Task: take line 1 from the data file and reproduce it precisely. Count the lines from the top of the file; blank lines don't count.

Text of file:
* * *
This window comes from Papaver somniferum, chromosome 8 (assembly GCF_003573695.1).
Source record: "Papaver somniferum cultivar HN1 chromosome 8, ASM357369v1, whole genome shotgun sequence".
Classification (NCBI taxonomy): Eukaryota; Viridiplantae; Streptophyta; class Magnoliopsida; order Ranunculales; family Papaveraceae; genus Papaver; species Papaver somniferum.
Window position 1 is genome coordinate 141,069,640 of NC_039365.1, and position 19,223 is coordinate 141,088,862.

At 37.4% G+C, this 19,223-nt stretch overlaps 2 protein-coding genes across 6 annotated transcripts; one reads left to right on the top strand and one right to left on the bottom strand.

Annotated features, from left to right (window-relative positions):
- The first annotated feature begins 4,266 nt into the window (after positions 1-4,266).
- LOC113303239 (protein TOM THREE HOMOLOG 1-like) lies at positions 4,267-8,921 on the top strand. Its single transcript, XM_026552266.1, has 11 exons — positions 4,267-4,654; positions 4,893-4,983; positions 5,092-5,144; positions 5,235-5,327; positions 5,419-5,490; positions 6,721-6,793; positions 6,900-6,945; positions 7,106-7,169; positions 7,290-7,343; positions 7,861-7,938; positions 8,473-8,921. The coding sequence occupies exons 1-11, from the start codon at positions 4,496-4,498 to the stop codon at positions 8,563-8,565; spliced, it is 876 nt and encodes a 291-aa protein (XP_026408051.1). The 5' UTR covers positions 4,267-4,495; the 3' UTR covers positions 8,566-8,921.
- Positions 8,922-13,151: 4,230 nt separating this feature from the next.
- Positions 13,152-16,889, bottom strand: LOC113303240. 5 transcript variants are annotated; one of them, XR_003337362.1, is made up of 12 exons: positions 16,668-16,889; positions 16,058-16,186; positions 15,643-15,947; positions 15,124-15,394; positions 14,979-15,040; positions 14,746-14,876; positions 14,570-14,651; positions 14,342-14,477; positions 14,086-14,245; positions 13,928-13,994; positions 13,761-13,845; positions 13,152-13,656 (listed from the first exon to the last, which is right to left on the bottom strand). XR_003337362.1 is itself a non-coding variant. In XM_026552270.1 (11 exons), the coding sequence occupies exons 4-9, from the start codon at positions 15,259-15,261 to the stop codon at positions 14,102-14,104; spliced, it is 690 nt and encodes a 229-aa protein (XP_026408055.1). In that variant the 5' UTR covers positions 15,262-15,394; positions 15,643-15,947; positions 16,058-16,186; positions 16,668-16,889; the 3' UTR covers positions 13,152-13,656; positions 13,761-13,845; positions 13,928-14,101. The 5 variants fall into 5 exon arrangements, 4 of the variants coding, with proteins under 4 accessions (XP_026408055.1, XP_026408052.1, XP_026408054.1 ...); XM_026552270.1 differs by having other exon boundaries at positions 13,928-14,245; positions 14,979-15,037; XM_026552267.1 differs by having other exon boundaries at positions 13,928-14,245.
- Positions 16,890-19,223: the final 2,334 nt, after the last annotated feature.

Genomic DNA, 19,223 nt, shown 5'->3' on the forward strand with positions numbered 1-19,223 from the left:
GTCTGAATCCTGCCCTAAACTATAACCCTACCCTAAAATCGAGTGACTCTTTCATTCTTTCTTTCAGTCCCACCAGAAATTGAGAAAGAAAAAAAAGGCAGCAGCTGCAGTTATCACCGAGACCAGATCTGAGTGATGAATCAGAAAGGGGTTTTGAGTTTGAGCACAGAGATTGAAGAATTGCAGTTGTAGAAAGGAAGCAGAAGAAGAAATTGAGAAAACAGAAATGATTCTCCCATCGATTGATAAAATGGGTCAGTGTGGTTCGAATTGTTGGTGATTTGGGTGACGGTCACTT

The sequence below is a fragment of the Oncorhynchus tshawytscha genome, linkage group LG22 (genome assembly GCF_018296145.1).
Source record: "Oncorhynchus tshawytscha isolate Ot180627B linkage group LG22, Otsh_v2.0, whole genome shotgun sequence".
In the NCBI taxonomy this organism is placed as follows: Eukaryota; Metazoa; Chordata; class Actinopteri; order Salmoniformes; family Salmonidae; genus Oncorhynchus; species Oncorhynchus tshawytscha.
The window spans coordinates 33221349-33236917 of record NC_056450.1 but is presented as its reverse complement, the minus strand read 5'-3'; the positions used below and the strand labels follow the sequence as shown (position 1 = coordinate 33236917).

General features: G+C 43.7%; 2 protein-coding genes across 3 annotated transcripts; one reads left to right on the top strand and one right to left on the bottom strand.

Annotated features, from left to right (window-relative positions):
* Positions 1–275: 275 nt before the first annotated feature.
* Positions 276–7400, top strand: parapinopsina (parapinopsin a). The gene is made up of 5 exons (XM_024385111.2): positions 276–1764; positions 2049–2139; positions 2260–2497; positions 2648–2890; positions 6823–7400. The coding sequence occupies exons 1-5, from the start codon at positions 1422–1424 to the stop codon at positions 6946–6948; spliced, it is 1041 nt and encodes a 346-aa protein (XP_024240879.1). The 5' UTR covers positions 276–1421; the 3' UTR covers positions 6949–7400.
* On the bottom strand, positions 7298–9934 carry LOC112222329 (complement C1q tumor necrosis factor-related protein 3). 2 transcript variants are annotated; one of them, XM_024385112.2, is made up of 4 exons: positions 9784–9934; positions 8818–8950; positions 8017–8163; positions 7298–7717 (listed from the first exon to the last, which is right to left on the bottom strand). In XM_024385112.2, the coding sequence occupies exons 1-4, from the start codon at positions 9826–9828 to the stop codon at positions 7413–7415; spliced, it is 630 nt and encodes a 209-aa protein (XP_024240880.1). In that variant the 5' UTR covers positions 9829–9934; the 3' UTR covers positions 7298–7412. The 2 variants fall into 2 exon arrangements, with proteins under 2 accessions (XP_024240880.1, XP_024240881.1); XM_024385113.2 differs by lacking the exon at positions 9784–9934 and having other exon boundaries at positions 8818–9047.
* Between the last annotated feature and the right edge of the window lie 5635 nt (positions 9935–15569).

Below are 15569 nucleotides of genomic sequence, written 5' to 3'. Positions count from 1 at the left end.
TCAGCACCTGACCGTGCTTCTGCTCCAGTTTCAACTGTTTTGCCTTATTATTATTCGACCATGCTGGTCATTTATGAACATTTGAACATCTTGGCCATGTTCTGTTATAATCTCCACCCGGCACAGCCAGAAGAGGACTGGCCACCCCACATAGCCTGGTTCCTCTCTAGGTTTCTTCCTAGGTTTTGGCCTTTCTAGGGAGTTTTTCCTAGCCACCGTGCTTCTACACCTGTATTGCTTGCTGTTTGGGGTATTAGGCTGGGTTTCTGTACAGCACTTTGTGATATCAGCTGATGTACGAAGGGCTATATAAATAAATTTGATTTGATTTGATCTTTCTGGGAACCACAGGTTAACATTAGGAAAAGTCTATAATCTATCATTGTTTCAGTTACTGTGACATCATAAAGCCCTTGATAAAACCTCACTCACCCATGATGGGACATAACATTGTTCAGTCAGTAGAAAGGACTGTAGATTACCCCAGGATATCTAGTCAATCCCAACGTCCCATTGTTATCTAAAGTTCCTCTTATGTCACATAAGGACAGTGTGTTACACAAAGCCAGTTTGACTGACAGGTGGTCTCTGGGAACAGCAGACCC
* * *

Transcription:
This window comes from Papaver somniferum, chromosome 8 (assembly GCF_003573695.1).